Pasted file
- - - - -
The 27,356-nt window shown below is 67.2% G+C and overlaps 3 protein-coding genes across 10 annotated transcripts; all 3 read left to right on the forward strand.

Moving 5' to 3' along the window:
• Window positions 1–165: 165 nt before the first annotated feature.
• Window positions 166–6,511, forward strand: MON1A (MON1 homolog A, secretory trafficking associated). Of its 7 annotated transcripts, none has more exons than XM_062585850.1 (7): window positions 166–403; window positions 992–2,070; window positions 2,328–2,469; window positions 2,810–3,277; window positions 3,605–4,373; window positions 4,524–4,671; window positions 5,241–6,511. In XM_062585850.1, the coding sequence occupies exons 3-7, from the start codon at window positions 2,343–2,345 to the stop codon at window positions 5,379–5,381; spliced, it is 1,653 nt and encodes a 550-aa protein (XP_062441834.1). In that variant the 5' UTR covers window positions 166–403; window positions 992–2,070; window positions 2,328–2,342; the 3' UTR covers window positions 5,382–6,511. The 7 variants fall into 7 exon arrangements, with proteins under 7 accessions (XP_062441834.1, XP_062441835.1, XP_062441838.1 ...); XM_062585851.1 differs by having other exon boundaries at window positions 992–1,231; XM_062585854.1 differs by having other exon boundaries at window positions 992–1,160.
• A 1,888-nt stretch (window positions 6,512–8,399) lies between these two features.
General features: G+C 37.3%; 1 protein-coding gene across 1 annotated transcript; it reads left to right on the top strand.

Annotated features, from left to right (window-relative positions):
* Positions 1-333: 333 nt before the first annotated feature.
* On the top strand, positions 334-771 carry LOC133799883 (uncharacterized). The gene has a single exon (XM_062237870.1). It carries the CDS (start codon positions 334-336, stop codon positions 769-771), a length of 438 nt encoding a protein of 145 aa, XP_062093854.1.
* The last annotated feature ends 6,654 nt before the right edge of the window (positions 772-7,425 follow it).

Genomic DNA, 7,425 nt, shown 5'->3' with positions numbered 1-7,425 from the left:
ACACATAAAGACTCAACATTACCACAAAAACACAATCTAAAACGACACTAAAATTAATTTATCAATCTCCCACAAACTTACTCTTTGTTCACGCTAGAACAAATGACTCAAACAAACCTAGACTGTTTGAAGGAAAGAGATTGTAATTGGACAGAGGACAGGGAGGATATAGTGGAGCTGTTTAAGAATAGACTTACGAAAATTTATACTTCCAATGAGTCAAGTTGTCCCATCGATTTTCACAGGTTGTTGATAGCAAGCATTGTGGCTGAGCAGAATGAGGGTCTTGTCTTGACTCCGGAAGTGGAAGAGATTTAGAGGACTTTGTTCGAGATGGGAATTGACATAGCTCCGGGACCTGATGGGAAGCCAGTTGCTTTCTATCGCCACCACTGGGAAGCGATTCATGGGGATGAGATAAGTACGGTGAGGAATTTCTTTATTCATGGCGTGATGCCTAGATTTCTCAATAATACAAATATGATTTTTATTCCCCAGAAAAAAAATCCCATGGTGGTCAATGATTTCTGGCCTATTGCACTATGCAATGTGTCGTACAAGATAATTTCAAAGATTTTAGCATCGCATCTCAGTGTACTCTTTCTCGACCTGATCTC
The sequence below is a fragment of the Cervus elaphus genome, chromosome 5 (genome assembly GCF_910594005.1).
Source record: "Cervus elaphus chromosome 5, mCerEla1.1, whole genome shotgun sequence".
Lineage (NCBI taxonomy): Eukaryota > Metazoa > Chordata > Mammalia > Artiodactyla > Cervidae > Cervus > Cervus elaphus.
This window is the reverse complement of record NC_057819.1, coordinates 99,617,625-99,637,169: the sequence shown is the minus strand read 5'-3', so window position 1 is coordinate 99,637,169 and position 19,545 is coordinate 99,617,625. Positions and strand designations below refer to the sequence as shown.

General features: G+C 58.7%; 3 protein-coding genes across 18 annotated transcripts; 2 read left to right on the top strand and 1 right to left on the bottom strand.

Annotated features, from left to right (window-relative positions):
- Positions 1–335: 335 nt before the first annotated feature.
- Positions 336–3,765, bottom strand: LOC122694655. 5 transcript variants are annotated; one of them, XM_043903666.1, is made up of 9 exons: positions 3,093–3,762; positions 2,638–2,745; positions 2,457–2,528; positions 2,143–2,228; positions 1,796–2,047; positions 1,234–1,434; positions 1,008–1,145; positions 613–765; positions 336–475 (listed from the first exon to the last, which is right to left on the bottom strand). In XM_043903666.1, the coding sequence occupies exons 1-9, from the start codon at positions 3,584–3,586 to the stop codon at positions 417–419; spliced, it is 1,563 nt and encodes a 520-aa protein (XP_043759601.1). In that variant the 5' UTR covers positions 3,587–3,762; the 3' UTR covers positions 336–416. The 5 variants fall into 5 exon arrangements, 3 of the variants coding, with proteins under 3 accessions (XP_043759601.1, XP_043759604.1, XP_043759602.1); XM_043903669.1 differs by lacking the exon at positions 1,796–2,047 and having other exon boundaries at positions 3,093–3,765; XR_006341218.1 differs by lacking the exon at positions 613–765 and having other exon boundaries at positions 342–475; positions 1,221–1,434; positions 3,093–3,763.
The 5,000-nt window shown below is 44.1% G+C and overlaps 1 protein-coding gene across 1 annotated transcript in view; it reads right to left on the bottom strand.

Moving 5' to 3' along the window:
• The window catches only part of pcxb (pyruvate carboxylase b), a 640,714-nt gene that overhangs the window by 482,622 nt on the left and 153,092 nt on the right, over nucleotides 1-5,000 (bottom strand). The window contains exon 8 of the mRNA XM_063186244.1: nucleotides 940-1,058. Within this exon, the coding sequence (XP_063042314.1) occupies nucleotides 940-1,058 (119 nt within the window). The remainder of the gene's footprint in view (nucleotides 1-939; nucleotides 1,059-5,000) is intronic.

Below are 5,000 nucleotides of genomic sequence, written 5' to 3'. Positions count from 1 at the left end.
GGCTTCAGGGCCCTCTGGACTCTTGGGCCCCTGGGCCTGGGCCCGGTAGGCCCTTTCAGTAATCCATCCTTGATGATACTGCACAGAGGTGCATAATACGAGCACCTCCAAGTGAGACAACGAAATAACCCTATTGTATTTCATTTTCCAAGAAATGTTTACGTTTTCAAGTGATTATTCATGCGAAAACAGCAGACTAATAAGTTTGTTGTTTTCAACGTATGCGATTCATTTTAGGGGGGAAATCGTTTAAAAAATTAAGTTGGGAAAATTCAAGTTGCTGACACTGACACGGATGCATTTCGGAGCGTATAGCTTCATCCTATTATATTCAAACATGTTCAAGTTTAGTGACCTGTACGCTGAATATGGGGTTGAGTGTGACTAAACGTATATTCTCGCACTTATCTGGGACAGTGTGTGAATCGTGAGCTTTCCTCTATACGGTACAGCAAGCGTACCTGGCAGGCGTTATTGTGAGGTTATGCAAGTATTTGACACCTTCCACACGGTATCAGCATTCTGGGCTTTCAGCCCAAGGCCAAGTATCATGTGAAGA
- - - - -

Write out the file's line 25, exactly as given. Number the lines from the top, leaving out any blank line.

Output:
GGCTTCAGGGCCCTCTGGACTCTTGGGCCCCTGGGCCTGGGCCCGGTAGGCCCTTTCAGTAATCCATCCTTGATGATACTGCACAGAGGTGCATAATACGAGCACCTCCAAGTGAGACAACGAAATAACCCTATTGTATTTCATTTTCCAAGAAATGTTTACGTTTTCAAGTGATTATTCATGCGAAAACAGCAGACTAATAAGTTTGTTGTTTTCAACGTATGCGATTCATTTTAGGGGGGAAATCGTTTAAAAAATTAAGTTGGGAAAATTCAAGTTGCTGACACTGACACGGATGCATTTCGGAGCGTATAGCTTCATCCTATTATATTCAAACATGTTCAAGTTTAGTGACCTGTACGCTGAATATGGGGTTGAGTGTGACTAAACGTATATTCTCGCACTTATCTGGGACAGTGTGTGAATCGTGAGCTTTCCTCTATACGGTACAGCAAGCGTACCTGGCAGGCGTTATTGTGAGGTTATGCAAGTATTTGACACCTTCCACACGGTATCAGCATTCTGGGCTTTCAGCCCAAGGCCAAGTATCATGTGAAGA